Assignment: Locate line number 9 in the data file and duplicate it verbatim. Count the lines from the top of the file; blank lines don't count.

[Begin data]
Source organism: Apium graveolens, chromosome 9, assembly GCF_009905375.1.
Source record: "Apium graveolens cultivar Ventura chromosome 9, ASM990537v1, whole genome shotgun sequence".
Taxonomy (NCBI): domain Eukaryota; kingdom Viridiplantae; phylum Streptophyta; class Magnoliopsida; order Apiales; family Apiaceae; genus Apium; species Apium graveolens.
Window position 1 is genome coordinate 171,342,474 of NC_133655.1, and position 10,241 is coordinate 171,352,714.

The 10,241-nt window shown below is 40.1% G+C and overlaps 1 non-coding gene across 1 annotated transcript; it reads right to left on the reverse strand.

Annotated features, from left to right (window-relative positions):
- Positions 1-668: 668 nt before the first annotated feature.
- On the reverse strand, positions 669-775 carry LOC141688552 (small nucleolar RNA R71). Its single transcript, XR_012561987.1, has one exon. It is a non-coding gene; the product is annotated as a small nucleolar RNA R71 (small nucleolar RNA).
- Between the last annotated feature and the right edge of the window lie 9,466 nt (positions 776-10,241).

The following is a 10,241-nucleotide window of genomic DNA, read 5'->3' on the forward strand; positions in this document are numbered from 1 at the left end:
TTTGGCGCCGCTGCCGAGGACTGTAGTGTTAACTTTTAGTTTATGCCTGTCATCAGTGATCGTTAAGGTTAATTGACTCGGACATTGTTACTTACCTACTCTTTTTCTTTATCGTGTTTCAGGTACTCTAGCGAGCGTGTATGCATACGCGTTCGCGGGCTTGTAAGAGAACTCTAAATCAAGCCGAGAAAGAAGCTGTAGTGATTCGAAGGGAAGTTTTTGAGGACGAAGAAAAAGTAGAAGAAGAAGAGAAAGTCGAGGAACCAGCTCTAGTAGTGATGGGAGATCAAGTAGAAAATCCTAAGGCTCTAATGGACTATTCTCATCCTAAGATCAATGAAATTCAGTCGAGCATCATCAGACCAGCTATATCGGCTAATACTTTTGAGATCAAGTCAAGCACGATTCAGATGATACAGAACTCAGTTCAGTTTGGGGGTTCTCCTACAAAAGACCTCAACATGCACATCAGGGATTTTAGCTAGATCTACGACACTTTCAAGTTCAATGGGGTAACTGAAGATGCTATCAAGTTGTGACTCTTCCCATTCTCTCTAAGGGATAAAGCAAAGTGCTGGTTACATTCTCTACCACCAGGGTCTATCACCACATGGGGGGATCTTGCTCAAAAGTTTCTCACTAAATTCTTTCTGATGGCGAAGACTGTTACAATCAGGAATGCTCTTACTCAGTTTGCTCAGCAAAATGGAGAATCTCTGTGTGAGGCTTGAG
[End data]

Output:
- Between the last annotated feature and the right edge of the window lie 9,466 nt (positions 776-10,241).